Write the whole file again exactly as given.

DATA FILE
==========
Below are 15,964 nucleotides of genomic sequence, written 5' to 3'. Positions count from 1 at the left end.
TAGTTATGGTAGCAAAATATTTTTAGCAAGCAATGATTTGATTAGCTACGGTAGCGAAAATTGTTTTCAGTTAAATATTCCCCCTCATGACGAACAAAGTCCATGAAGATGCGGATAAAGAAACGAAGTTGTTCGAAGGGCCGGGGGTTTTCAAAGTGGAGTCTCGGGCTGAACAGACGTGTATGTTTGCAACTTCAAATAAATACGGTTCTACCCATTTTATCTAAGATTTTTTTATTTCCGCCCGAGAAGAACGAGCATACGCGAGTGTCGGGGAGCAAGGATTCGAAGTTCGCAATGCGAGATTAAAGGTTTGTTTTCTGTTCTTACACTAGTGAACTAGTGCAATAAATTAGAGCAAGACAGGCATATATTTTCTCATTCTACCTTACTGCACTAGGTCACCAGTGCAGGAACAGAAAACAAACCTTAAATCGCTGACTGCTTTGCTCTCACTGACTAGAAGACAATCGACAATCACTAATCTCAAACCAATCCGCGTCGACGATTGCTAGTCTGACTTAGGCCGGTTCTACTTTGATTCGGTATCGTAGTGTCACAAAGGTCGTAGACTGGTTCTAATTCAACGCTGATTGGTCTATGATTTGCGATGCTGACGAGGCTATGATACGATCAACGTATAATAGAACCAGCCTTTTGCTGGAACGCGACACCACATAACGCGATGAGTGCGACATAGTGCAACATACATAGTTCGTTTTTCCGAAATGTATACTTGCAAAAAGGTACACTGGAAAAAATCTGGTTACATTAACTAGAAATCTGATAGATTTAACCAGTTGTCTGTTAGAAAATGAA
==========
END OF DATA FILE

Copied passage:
Below are 15,964 nucleotides of genomic sequence, written 5' to 3'. Positions count from 1 at the left end.
TAGTTATGGTAGCAAAATATTTTTAGCAAGCAATGATTTGATTAGCTACGGTAGCGAAAATTGTTTTCAGTTAAATATTCCCCCTCATGACGAACAAAGTCCATGAAGATGCGGATAAAGAAACGAAGTTGTTCGAAGGGCCGGGGGTTTTCAAAGTGGAGTCTCGGGCTGAACAGACGTGTATGTTTGCAACTTCAAATAAATACGGTTCTACCCATTTTATCTAAGATTTTTTTATTTCCGCCCGAGAAGAACGAGCATACGCGAGTGTCGGGGAGCAAGGATTCGAAGTTCGCAATGCGAGATTAAAGGTTTGTTTTCTGTTCTTACACTAGTGAACTAGTGCAATAAATTAGAGCAAGACAGGCATATATTTTCTCATTCTACCTTACTGCACTAGGTCACCAGTGCAGGAACAGAAAACAAACCTTAAATCGCTGACTGCTTTGCTCTCACTGACTAGAAGACAATCGACAATCACTAATCTCAAACCAATCCGCGTCGACGATTGCTAGTCTGACTTAGGCCGGTTCTACTTTGATTCGGTATCGTAGTGTCACAAAGGTCGTAGACTGGTTCTAATTCAACGCTGATTGGTCTATGATTTGCGATGCTGACGAGGCTATGATACGATCAACGTATAATAGAACCAGCCTTTTGCTGGAACGCGACACCACATAACGCGATGAGTGCGACATAGTGCAACATACATAGTTCGTTTTTCCGAAATGTATACTTGCAAAAAGGTACACTGGAAAAAATCTGGTTACATTAACTAGAAATCTGATAGATTTAACCAGTTGTCTGTTAGAAAATGAA